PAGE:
Vanishing Three Ingredient BUTTERMILK BISCUITS

Table of Contents: BREAD

2 ½ cups self-rising flour, divided

4 T. Crisco shortening

1 cup buttermilk







Preheat oven to 450 degrees.   Prepare a baking pan with spray-oil.

Using a medium-size, wide-bottom bowl, cut 2 cups of the self-rising flour into the shortening with a pastry cutter and a fork until very well mixed and crumbly in appearance.  Do not rush this step since cutting the flour into the shortening is the essential step for making

good biscuits.   Then, slowly stir in the buttermilk to form a soft dough.   Finally, add 4 tablespoons more of the self-rising flour, one tablespoon at a time, until completely blended.

Prepare a large cutting board by sprinkling with some of the remaining self-rising flour.   Also rub a rolling pen with some of the remaining self-rising flour.  Place the soft dough on the floured surface of the cutting board; then turn it over to lightly flour both sides of the

dough before rolling.   There should be some flour left unused.  Do not add any more flour than necessary to roll the dough.  The temptation always seems to be there to keep adding flour!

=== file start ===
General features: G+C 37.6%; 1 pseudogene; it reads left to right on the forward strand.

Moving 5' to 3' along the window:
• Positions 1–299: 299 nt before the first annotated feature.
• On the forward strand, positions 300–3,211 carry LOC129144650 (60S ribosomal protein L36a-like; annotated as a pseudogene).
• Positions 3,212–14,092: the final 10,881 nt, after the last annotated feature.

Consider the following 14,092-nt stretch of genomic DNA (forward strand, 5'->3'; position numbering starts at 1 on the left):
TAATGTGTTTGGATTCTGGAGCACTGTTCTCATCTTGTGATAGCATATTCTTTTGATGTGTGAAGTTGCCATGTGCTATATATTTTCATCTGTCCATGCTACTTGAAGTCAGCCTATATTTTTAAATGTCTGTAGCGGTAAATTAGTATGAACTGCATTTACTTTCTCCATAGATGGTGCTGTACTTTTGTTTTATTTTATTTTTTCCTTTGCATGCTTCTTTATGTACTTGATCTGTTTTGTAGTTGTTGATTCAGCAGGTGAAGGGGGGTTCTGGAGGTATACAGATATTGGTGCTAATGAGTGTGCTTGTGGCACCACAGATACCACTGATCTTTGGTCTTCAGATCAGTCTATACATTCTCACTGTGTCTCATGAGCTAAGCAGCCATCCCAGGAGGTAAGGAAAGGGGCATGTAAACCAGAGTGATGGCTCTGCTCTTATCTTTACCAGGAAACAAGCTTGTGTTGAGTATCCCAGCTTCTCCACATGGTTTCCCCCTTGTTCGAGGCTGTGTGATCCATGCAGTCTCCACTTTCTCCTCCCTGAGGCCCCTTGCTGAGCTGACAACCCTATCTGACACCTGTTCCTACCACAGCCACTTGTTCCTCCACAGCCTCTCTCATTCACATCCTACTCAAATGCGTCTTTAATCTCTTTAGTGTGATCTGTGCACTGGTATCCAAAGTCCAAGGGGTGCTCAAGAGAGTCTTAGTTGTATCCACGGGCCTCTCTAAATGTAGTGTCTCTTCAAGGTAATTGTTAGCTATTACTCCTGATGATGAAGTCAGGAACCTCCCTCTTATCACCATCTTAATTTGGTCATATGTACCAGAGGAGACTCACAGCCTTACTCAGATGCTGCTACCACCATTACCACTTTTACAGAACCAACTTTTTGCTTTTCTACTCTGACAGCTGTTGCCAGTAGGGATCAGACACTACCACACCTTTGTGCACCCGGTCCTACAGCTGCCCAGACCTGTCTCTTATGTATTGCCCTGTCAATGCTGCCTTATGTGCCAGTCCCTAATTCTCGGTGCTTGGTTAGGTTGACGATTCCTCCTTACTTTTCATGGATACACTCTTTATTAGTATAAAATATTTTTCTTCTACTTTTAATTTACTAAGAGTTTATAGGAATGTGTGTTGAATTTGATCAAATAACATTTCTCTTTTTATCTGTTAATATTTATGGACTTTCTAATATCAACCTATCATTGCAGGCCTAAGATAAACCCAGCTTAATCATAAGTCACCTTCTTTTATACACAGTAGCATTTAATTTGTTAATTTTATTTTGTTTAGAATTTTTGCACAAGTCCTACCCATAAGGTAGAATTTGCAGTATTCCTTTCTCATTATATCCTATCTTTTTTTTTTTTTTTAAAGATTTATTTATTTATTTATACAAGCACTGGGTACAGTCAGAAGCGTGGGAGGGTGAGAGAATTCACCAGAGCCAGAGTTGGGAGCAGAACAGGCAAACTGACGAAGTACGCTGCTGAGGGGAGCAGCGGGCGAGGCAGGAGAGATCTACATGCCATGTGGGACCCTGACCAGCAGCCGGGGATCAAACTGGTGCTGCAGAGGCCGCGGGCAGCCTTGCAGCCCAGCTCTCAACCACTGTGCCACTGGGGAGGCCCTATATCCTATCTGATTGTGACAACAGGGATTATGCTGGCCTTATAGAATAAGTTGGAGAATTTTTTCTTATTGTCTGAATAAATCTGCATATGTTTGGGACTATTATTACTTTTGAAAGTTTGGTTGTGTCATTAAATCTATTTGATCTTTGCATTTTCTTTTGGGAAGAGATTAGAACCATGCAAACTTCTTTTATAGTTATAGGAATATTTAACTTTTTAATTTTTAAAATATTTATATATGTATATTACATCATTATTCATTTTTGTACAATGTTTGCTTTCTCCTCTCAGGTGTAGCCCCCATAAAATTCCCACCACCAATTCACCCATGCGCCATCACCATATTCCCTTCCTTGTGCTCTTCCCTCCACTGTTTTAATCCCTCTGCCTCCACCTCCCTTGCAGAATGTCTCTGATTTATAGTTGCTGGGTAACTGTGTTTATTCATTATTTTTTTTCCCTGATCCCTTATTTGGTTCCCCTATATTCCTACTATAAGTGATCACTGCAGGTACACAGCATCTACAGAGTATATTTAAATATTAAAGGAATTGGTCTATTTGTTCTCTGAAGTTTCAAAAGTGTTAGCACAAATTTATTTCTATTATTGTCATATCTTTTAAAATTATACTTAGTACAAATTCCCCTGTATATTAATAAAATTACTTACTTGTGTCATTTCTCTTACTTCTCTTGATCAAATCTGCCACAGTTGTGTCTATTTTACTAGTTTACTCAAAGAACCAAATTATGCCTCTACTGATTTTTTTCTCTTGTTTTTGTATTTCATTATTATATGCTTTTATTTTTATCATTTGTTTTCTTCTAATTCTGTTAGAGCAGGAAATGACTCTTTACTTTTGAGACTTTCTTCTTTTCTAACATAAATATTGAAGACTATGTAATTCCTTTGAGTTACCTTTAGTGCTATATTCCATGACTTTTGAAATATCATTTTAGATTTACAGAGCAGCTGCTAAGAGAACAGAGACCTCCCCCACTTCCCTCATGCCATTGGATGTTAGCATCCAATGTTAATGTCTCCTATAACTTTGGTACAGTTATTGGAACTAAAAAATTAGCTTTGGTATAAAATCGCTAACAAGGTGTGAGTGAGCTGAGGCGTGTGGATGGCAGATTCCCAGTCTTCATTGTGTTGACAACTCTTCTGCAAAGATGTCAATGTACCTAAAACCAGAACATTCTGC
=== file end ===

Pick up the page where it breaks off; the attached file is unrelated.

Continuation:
Roll the dough to be between ½” & ¾” thick.   Cut with a 3” biscuit cutter or inverted glass.   Bake in the preheated oven for about 12 minutes or until browned.  Yield: 12.

This recipe is so simple to be sooooo good.   I will have to admit that it has been quite a while since I have made biscuits “from scratch”.   Our grandson, Matthew, was visiting over the New Year’s holiday and asked if I had any biscuits.  I didn’t, but decided it was time that I

made some from the beginning.   It seemed like I blinked my eyes and two batches of biscuits had vanished!

Joe’s mother, Ann, made wonderful biscuits.  She always used a certain wooden bowl that had been her mother’s.  She had made biscuits so many times that she never measured her ingredients anymore.   She “eyeballed-it”.   The flour came to a certain level in the woodenbowl; then she pushed the flour up the sides to make a “hole” in the flour in the center of the bowl.   She poured milk in the “hole” to a certain level.  No measuring needed for her….   If I remember correctly, she used sweet milk and not buttermilk in her biscuits.  Who has the prized old wooden bowl now?   Alice, Helen, Mary, or Dorothy?  You better be using it to make “yo Mama’s” biscuits!

This recipe is from my cookbook, DINING ON THE VICTORIAN VERANDAH.   The recipe was given to me by the Ellis Family who published the cookbook, and also owns Alabama’s largest candy manufacturing company, PRIESTER’S PECAN CO.   It is their family recipe from an uncle, Marshall Green.   My quote from the cookbook: “His biscuits are divine.  I have elaborated slightly on his instructions, since he seems to be a man of few words.  I received only one sentence of instruction!  But then, who needs words when hot biscuits are coming out of the oven?”


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